In less than a week, Barrie Jean Borich won two big awards this spring for her latest book, Body Geographic.
In Body Geographic, Borich uses images of maps, tattoos and migration-themed artwork to chart her journey away from her childhood on Chicago's south side.
She says her fascination with maps began at an early age but intensified during the many trips she made between Chicago and her "port of immigration," Minneapolis.
"I was fascinated about how different the two places felt even though they're only 350 miles apart," Borich says. "And so for years I've been trying to write about how geography impacts the culture of a place, and the people who come from a place."
She also wanted to chart what she describes as "the American coming-out story" which, for Borich, has similar themes of migration. Minneapolis is where, in the 1980s, Borich began living openly as a lesbian. It's also where she met her spouse, Linnea.
When we meet the author, she's lying face-down in a tattoo parlor while an artist creates a design on her back:
The actual woman's body in the middle of her life is neither map nor archetype, is both settlement and frontier. I choose now, at age fifty, to treat the surface of my back as a cartographer's canvas. I stretch out on the tattooing table. My body clutches and shivers. The artist inks a dual city skyline. My Chicago in the center. My Minneapolis to either side. The infrastructure of that sharp black ink stings worse than I imaged it could. Linnea squeezes my hand, but again I shoo her away. I came here to pull all my maps to the surface, not just a drunk girl's hallucination this time, but a marking more permanent. Of course it hurts when he maps me into my history.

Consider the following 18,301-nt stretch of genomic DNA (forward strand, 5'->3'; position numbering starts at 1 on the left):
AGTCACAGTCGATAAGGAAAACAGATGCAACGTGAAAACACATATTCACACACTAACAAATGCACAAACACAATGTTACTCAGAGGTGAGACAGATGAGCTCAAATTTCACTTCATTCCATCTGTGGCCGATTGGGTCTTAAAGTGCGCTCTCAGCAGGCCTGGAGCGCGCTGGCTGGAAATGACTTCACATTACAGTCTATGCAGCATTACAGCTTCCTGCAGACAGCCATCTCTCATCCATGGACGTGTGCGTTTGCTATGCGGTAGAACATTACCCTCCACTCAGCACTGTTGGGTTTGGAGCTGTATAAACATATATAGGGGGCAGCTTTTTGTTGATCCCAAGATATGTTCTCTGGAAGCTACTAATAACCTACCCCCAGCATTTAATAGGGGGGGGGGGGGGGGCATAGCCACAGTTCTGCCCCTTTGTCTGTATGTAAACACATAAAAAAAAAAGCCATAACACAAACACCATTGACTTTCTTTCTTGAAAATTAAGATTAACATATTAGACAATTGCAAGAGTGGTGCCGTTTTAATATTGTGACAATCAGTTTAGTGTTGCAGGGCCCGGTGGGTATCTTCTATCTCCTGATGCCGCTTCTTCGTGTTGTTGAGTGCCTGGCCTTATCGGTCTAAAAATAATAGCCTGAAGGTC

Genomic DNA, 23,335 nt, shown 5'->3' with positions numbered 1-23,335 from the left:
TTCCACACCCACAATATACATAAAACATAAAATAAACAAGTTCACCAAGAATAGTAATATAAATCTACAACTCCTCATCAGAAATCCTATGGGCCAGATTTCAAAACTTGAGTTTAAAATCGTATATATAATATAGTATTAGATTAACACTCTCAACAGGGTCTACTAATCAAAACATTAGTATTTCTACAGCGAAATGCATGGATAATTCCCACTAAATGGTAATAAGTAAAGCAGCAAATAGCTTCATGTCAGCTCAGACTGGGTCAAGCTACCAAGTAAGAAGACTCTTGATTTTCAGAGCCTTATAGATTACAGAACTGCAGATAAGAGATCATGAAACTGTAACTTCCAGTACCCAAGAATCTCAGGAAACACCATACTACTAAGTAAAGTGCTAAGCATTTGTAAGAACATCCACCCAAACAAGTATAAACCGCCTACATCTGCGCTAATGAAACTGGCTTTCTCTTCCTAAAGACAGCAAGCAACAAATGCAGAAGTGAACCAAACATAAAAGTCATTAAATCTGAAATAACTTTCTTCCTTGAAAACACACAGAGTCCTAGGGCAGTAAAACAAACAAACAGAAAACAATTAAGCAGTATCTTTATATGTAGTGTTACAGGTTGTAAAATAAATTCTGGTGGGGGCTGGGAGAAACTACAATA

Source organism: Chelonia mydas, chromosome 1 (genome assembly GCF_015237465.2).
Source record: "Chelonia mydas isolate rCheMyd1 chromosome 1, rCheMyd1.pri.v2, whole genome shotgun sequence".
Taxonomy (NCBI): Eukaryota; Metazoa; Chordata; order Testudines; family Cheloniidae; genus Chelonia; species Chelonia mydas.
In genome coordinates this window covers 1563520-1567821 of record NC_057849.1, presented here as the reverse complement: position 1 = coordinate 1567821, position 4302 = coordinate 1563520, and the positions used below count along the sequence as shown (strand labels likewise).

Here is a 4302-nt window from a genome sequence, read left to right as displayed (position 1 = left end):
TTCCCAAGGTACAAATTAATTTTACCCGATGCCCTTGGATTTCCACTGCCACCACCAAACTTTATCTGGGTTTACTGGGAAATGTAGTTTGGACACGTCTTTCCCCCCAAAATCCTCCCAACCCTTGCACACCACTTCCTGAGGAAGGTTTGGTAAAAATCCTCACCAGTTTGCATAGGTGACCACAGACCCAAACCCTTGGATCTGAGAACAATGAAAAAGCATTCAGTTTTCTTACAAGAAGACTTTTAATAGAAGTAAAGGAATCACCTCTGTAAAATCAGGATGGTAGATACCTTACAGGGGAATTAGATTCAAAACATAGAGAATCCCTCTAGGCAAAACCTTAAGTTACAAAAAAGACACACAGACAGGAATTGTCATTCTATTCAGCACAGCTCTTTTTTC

At the time the tattoo was created, Borich did not intend to move back to Chicago. But in 2012 she returned with Linnea to join DePaul University's English faculty.
"In some ways," Borich says, "the tattoo feels more accurate in terms of place, of being, a signifier of who I am."
Borich weaves other "migrations" into her memoir. There's her own recovery from alcoholism and a sexual assault. She also imagines the journey of her great-grandparents from Croatia to the U.S., and other immigrants as they move across the Midwest.
During a reading for WNIJ, Borich tells the story of a ride on Amtrak's Empire Builder line, which runs between Chicago and Puget Sound. On the train, the author notices a young blonde who symbolizes the mystery and vulnerability of people on the move. To hear this excerpt, click the first Listen button near the top of this page.
In addition to her own writing and teaching, Borich edits Slag Glass City, a magazine that calls itself "a creative nonfiction and new media journal engaged with sustainability, identity, and the arts in urban environments."
Next Friday, our Summer Book Series concludes with The Confessions of Frances Godwin, the latest novel by Robert Hellenga. Listen during Morning Edition at 6:34 and 8:34, and then come back here for more.